The Journey to Artsakh

Armen: Tall. Sleeve tattoos. Smart. Cardiologist, gynecologist, sonographer, anesthesiologist rolled up into an amazing human being. I would trust him with my life. Makes diagnosis after diagnosis with the wave of his ultrasound probe.

Haig: Driver and translator. Adventurer extraordinaire. Paragliding, hiking, motorbiking, forest ranger, drone operator. He drives 12 hours nonstop. Wears a lumberjack jacket in 40 degrees Celsius to hide his psoriasis. “There are treatments for that now that are 98-percent successful,” I tell him. “How much,” he asks, hopefully. I am ashamed to say. The monthly costs of the drug are more than he makes in several years. 

Armine: A fireball, mother, wife, physician and bright as a nova. Founder of Traveling Doctors of Armenia and principal trip coordinator. She’s worked in Sudan, Kenya, Somalia, Syria for months at a time. 

The road to Artsakh is tortuous. You leave the fertile Ararat Valley and head down a road flanked by a 10-foot earthen wall. The Azeris are a sniper shot away. The land becomes barren. We drive up an impossible mountainside with one switchback after another. We cross over the Azeri border and drive the Lachin corridor, a road that snakes up the mountains. The Azeris are building a new highway from Baku. The passengers are in awe as they take pictures. They were last here a few months ago on another medical mission, but the rate of construction of tunneling and a multilane highway is phenomenal.

There are five manned checkpoints and several that are not. The guards are Russian or Russian/Azeri based on the flags and the patches on the uniforms. Everyone has a Kalashnikov and are heavily body armored in full combat gear. Most have their faces covered. Everyone looks like they are barely 18. Tanks and armored personnel carriers lie underneath sandbags and camouflage nettings. They check our IDs, and there seems to be a focus on my American passport. They are always having to make several calls before they let us through.

Dr. George Kamajian with a medical team in Artsakh

Getavan village, Martakert region

The clinic in Getavan is on par with the Semyonovka clinic: flies, no running water, one live power plug that has 100 extension cords tapped into it, no lights and most noticeably, an EKG machine that has never been used because the medical staff were not trained on it. The process begins. Armen takes his ultrasound machine and heads to a dark room. It is battery operated so he does not need additional power. We open our supplies and start the work.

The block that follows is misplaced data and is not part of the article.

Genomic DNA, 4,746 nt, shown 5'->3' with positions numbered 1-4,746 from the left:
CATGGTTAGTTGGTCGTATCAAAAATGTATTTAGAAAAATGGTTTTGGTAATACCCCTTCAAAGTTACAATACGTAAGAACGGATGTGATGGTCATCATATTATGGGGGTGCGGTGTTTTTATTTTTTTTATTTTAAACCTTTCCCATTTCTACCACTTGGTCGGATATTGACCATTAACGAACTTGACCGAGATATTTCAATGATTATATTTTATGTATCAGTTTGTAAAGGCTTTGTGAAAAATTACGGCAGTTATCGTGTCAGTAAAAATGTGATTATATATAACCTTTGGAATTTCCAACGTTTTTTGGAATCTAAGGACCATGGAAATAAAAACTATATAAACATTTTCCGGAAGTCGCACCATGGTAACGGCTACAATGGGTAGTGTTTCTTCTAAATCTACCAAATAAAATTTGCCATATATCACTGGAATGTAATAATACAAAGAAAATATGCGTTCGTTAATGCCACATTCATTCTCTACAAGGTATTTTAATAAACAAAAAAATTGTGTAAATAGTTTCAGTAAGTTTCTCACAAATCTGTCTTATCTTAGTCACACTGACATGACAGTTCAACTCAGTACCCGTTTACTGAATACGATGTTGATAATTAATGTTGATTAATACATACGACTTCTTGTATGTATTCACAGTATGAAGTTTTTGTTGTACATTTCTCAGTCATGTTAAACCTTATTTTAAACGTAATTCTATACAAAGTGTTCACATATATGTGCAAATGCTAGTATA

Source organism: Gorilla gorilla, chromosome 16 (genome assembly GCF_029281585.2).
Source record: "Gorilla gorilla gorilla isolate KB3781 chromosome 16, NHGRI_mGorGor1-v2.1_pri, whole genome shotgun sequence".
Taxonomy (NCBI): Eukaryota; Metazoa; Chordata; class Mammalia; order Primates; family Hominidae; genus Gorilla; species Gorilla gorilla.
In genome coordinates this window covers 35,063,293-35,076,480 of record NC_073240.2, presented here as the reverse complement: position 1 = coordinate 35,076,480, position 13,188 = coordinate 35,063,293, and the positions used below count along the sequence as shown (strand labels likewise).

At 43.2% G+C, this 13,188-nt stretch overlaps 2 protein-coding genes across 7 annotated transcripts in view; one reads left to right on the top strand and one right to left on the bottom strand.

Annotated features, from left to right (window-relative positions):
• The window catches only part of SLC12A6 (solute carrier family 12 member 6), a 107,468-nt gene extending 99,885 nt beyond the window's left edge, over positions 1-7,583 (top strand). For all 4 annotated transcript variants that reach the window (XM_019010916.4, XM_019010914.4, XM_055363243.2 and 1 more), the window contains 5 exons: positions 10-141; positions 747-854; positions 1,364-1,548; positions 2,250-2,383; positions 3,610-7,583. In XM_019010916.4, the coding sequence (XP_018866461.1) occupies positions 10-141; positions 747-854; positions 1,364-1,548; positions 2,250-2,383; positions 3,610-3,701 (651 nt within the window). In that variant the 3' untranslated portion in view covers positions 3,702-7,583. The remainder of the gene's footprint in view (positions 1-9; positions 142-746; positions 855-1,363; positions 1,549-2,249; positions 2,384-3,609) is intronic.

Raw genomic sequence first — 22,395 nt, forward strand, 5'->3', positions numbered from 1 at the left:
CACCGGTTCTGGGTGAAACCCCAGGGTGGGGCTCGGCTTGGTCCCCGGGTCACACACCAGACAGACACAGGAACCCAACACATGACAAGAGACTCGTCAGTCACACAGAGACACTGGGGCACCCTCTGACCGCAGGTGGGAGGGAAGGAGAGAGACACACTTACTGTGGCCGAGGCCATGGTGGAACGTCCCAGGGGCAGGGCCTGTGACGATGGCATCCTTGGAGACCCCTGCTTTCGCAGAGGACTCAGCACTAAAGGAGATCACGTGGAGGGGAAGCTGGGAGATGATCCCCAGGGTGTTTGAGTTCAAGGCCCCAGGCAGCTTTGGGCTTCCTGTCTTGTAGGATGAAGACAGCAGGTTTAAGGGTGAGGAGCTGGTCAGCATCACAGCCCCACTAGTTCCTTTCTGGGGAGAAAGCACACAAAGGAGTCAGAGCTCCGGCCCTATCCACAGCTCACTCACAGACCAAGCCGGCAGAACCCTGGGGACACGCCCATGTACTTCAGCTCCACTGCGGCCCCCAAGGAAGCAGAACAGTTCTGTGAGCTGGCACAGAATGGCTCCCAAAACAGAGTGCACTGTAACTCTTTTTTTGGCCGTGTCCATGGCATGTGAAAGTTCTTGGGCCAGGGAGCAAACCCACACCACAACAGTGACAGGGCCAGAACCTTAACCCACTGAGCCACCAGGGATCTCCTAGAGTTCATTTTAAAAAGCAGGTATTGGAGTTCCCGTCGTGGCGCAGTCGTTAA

My wife calls outside our prearranged window. We are having a new driveway installed. The contractor inadvertently ruptured our sewer line. My wife informs me the plumber just gave us a bill that exceeds the cost of my first car. I am grateful. I need to have that grounding that tethers me to my other life back in the US. I left the ER after 30 years because I couldn’t stand to see dead babies anymore. She keeps me whole because it’s easy to get lost here.

There is a five year old boy. His mother gives us a pile of papers, all in Russian and Armenian, that relates the story of kidney stones. Kidney stones? In a five-year-old? Unheard of. The boy gets an ultrasound. He has a five-centimeter stone. When I had a kidney stone, it was three millimeters, and I was in agony. The ureter is blocked and 10 times the size it should be. Worse, there is an abscess where the ureter meets the bladder. He needs emergency surgery. The family doesn’t have the resources to go to Yerevan, 12 hours away. They promise to take him to Stepanakert. What can we do? Without surgery, he may never see next week.

The next patient is a diabetic in his fifties. He’s already blind, a sign of progressive disease. His kidneys have failed, and several toes have been amputated from gangrene. “Can you help?” he wants to know. “Are you taking your medications?” I ask. He’s supposed to take insulin, but that’s impossible, not because it’s costly, but because it requires refrigeration and his home has no electricity. His sugar is over 25 on the Armenian scale. I multiply it by the conversion factor of 18…over 450 on the US scale. “I don’t eat sweets,” he reassures me. I look away.

Village of Nakhichevanik in Askeran Province

It’s our second day in Artsakh. The 16th century fortress of Askeran is in the distance. Who planned the highway bulldozed right through the middle of this major archaeological treasure? Unbelievable. Along the road we see remnants of tank berms and charred soil, evidence of missile or artillery strikes within a meter of those former tank placements. I cringe to think about the men caught inside as I take several photographs with my phone. A Russian soldier stops our van, waves his finger at me and says “forbidden.” I think he is going to confiscate the phone. He stands by the weapon close enough that I can read its serial number, as I delete the images one by one. He waves us through. Frustrated with the censorship, my colleagues help me retrieve the deleted pictures from a folder on my phone. 

It has taken us almost an hour to drive to the village, an elevation of 2,600 feet, even though it is only a few kilometers from the main highway. It is all uphill and has never been paved. To the east is an unending plain that stretches to the horizonAzeri territory; it used to be Armenian.

“We don’t care what the Azeris do,” the village headman says. Every night, they send one of their few remaining young men to the very top of the mountain with what looks like a WWI Mauser rifle to stand watch for another Azeri invasion. That rifle was all they were permitted to keep after the last war. Mauser versus drone? Far from a fair fight. But the people are resilient. They have been totally disarmed. The Armenian losses in the last war would be the equivalent of the US losing 250,000 troops, and that was in a two-month period. Totally surrounded, all the Azeris need to do is turn off the water or electricity, and the village is doomed.